Some people who are not well versed in human history believe that fossil fuels are inherently evil, costly and harmful to human health. They ignore the side of the accounting ledger that documents the incredibly beneficial effects concentrated fuels have provided to overall human freedom, happiness, self actualization and reduction of dependence on nature.
Those benefits, however, have not been universally or equitably shared.
Kathleen Hartnett-White, one of the co-authors of Fueling Freedom: Exposing the Mad War on Energy, is fully aware of the beneficial effects of hydrocarbon extraction and use as a fuel to empower major portions of the human population. She joined me on July 6th for a spirited discussion about the importance of abundant energy that can be converted to reliable, focused power.
We talked about the ways that concentrated energy sources have given people some of the comforts, nutritional options, free time and freedom of movement that used to be only available to the very thin slice of the population that owned or controlled both beasts of burden and large numbers of other human beings.
Hartnett-White described the way that the shale revolution in both natural gas and oil has changed the world’s available energy balance and altered people’s assumptions about the future availability of conventional fuel supplies. We disagreed a little in our view of the sustainability of that revolution and its need for substantially higher prices to keep it viable.
We talked about the way that some people believe that the risks from climate change are so dramatic that they require human society to depower and devolve back into a less free, less mobile, less comfortable and less prosperous mode of living.
As a project of the Texas Public Policy Foundation, the Fueling Freedom Project is unabashedly aimed at changing the public conversation about energy from one that seeks to keep fossil fuels away from people into one that seeks to continue intelligent use of concentrated fuel resources as a way to improve the human condition.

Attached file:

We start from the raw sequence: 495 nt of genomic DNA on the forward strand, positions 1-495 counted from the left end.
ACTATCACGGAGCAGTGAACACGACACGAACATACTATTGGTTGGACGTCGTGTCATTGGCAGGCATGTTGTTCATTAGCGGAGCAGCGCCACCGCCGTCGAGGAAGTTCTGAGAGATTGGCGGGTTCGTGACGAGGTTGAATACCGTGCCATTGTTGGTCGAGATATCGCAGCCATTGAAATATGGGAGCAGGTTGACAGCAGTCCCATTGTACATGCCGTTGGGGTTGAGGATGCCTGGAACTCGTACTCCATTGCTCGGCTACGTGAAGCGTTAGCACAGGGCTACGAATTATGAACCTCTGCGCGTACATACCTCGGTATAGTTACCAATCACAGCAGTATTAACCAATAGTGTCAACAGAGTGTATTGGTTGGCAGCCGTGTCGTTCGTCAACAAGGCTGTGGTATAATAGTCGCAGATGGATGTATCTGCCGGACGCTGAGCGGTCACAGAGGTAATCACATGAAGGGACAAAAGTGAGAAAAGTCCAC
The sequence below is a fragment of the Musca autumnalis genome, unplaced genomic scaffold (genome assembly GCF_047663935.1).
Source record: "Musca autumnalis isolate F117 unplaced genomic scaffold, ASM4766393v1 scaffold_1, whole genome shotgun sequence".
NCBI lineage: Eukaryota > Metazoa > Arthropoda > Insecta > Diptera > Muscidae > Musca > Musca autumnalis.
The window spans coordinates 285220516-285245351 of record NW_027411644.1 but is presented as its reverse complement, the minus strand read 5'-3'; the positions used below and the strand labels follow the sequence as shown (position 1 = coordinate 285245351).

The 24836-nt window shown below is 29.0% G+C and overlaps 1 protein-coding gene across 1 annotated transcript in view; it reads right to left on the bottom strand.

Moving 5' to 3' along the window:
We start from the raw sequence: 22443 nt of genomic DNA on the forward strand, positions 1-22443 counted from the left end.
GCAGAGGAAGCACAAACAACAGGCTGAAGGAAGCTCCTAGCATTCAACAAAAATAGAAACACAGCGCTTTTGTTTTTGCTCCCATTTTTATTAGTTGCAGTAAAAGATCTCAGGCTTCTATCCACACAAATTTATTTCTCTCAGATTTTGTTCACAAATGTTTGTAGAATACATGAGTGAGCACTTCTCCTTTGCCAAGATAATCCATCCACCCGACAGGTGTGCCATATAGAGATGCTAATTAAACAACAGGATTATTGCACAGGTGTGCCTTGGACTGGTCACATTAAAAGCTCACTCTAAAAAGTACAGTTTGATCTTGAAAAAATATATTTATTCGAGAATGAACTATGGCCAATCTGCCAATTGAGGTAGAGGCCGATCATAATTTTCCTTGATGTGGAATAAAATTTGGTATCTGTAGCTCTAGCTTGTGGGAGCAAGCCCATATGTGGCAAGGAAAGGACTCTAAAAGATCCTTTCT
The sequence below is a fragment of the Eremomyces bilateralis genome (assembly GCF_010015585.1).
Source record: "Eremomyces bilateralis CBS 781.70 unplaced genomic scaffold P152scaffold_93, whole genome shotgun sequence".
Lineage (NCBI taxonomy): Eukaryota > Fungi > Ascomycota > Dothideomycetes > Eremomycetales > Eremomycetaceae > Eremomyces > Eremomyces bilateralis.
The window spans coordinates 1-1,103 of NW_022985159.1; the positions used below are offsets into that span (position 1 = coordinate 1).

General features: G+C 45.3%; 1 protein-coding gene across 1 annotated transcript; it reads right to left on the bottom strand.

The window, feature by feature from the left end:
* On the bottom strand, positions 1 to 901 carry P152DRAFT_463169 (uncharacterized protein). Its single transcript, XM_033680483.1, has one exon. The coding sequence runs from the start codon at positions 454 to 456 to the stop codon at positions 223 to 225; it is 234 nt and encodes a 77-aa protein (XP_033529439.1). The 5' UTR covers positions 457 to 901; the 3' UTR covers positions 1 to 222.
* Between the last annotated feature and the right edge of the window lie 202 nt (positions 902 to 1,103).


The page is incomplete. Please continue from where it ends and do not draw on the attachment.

Hartnett-White noted that the way most climate change activists treat nuclear energy provides evidence that their primary motivation is to depower the people rather than to reduce CO2 production. As she noted, if reducing risks from an atmospheric build up of CO2 was their primary concern, they would rethink their stubborn opposition to nuclear energy. Instead, they promote unreliable and uncontrollable sources of power like the wind and the sun even while fully recognizing that those sources are incapable of providing the same quantity and quality of power that people purchase today.
It’s nearly impossible to find an advocate of a 100% renewable energy supply system that does not begin the conversation by stating that their goals cannot be reached without a drastic reduction in power consumption. Mark Jacobson’s oft touted “solutions project” prescriptions rest on the assumption that we already use about 40% more energy than we should use in 2050. Here’s links to two example states in the US, Virginia (42%) and Florida (43%). Even more egregiously, the Solutions Project expects the same kinds of reduction in energy consumption in countries like India (43%) where enormous swaths of the population don’t use any commercial quantities of fuel or power.
Jacobson’s team at the Solutions Project plans for success in supplying people’s needs and wants by telling customers they need to learn to do without power.
My own position on energy and empowerment is fairly close to the one expressed by Harnett-White and Alex Epstein, the author of The Moral Case for Fossil Fuel and a previous guest on the Atomic Show.
While both of those writers acknowledge the value of nuclear energy as a concentrated fuel source, they are both relatively unaware of the unrealized potential of fission technology. They both seem to accept the current state of regulations and immaturity of the manufacturing and construction capabilities as a given. I see them as temporary limitations that could be drastically altered. The potential has some similarity with the way that the combination of hydraulic fracturing, detailed geological data and horizontal drilling have revolutionized our perception of the available oil and gas resources in the United States.
I accept the fact that steadily increasing the CO2 concentration of the atmosphere is dangerous and is altering Earth’s climate in unpredictable ways while also changing ocean chemistry in ways that will stress a wide variety of aquatic life.
However, the oft stated goal of achieving zero human CO2 emissions is unreachable. Instead, we should be striving to reach a quasi steady state concentration by replacing as much fossil fuel use as is reasonably achievable by a rapidly expanding fission technology base. That is a path toward both a livable planet and a prosperous, creative human population with a growing majority of people that are able to take full advantage of its amazing features and comforts.
Your comments on this show are, as always, welcome and encouraged.